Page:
A grizzly bear in a grassy field.
A grizzly bear on Vancouver Island. (Photo: Anna Tremewan/Unsplash)

A Woman Was Planting Trees When a Grizzly Bear Attacked Her

The bear attack happened near Bearhole Lake Provincial Park in British Columbia, where most of that country’s grizzlies live

Anna Tremewan/Unsplash

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A 21-year-old Canadian woman was attacked by a bear on Thursday, July 6, while she was planting trees near a wildlife preserve.

The attack happened shortly after 3 P.M. near Bearhole Lake Provincial Park, in northeastern British Columbia, according to a news release from the province’s Conservation Officer Service.

“The bear first bluff-charged and the victim retreated to a nearby roadway, where the bear attacked,” the release says. “The bear eventually disengaged and ran off. A co-worker came to her aid and called for help.”

Conservation officers did not encounter a bear when they arrived on the scene, but they saw signs of bruin activity in the immediate area. Officials believe a grizzly bear was responsible for the attack.

The victim suffered serious injuries and was airlifted to a hospital in Prince George, the CBC reports. As of last week, officials said she was in stable condition.

Investigators believe that the bear was startled and acting in self-defense.

“Due to the defensive nature of the attack, and remote proximity of the location, Conservation Officers believe the risk to public safety is low and are not undertaking any trapping efforts,” the release says.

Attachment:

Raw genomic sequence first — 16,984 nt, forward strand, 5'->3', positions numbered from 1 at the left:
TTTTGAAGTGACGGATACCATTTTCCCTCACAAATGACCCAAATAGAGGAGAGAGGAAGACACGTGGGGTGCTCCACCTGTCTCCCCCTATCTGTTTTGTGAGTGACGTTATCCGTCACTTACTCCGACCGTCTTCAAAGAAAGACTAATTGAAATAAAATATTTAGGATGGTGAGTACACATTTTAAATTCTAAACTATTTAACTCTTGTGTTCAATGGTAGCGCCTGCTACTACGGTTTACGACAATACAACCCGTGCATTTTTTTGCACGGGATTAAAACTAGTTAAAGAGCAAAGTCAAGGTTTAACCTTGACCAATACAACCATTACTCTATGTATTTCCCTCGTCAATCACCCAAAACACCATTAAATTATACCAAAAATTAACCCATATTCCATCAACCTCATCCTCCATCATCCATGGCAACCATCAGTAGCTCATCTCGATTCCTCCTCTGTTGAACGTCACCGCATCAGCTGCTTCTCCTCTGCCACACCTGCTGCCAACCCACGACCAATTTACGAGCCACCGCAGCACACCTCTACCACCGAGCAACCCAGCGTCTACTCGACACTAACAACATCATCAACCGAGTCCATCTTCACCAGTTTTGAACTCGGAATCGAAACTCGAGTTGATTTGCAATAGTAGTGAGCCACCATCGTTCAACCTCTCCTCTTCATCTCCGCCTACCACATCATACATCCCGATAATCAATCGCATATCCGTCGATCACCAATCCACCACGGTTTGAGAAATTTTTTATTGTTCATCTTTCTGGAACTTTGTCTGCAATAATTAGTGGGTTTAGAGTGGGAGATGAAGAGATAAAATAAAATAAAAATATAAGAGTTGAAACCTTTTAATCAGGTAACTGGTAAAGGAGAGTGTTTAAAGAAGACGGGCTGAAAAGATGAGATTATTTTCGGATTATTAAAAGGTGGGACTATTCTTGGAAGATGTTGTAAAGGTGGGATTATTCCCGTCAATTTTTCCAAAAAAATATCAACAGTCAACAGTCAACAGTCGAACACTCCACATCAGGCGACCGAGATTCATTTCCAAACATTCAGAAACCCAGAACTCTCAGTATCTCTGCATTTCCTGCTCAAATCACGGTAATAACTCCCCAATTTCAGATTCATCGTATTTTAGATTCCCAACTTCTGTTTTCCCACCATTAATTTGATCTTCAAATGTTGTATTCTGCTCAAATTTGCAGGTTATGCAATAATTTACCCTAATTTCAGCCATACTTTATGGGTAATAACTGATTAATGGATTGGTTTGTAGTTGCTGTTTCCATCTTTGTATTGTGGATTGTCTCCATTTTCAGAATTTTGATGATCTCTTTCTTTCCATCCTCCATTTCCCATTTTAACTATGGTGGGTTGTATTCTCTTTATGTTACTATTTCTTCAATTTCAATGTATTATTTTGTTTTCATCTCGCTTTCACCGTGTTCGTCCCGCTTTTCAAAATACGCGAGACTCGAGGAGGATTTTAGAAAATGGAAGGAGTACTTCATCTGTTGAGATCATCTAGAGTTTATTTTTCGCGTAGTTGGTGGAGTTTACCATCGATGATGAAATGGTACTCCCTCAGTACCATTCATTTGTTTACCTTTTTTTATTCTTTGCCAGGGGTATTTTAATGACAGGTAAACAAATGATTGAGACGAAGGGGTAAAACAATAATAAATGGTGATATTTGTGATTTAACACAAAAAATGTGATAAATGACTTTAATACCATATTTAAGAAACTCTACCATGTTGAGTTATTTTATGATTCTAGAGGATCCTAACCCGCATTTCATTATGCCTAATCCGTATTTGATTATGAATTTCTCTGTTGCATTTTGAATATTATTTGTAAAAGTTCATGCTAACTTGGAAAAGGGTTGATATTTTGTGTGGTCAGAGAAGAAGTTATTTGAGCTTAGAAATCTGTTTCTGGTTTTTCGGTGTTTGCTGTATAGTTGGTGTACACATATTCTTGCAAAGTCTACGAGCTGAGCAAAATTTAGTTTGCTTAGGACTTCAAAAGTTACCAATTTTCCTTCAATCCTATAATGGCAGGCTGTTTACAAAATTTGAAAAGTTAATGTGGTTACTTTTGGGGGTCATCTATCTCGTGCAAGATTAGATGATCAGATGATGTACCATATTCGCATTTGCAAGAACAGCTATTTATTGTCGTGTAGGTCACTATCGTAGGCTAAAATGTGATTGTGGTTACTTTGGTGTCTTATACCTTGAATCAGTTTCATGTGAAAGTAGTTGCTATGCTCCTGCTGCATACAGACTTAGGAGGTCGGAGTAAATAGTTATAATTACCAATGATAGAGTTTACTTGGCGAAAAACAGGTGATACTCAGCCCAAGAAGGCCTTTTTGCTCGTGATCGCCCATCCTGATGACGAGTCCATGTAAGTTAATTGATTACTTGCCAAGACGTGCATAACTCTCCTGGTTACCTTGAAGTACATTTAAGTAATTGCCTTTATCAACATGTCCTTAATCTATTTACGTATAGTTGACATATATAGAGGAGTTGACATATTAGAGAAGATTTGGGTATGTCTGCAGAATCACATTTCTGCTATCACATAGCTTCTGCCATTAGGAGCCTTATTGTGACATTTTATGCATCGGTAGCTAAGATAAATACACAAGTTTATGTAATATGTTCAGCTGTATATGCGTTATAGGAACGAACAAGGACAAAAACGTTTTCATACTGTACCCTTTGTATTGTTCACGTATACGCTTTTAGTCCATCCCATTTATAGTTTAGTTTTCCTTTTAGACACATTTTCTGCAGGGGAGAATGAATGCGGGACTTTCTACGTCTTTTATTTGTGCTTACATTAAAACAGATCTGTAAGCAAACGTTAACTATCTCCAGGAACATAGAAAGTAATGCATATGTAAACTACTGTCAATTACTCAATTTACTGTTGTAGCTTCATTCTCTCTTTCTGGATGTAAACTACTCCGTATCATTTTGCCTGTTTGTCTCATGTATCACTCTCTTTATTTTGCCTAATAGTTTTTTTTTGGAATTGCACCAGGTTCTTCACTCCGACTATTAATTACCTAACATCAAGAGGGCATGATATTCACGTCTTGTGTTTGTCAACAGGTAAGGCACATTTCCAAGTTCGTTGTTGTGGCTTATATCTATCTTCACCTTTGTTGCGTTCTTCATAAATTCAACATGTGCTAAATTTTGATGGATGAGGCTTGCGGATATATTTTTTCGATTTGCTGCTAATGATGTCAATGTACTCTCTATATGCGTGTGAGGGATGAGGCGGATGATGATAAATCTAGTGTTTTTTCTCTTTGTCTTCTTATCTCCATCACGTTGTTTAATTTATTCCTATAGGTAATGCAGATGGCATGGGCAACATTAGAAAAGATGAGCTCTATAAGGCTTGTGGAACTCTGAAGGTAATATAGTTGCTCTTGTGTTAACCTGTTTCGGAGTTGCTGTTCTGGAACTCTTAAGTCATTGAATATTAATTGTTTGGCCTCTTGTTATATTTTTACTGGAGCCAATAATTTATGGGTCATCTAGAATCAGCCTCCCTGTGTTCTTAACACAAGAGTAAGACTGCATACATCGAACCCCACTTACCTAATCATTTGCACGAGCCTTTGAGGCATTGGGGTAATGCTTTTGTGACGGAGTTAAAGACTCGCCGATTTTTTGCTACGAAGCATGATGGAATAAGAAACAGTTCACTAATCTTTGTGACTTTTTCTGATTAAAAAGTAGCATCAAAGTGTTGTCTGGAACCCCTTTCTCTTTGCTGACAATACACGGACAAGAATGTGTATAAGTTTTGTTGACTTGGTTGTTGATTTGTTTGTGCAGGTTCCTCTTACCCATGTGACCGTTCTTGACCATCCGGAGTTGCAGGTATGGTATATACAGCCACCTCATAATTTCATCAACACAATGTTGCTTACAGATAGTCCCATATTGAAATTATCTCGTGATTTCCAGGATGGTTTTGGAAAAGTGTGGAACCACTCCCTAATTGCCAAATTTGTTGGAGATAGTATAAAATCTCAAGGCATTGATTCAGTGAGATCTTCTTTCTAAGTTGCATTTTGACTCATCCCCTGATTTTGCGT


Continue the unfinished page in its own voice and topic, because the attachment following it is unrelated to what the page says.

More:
Up to 16,000 grizzly bears live in B.C., where the population is considered vulnerable. Habitat fragmentation and loss due to development is one of the largest threats the animals face, according to Parks Canada. The black bear population in B.C. ranges between 120,000 and 160,000, representing about one quarter of all black bears in Canada.

Last October, a “rare predatory attack” by a black bear injured three people, according to the CBC. That incident also occurred in northeastern B.C.

In its bear safety pamphlet for tree planters, B.C.’s Forest Safety Council provides useful information for anyone entering bear country. The guide emphasizes the importance of not surprising bears.

“Be especially careful when traveling in thick vegetation, into the wind or along creeks or streams, where bears are less likely to hear your approach,” the pamphlet says. “On hot days, bears may be resting in shady and cool areas such as near streams or under thick vegetation.”

Lead Photo: Anna Tremewan/Unsplash

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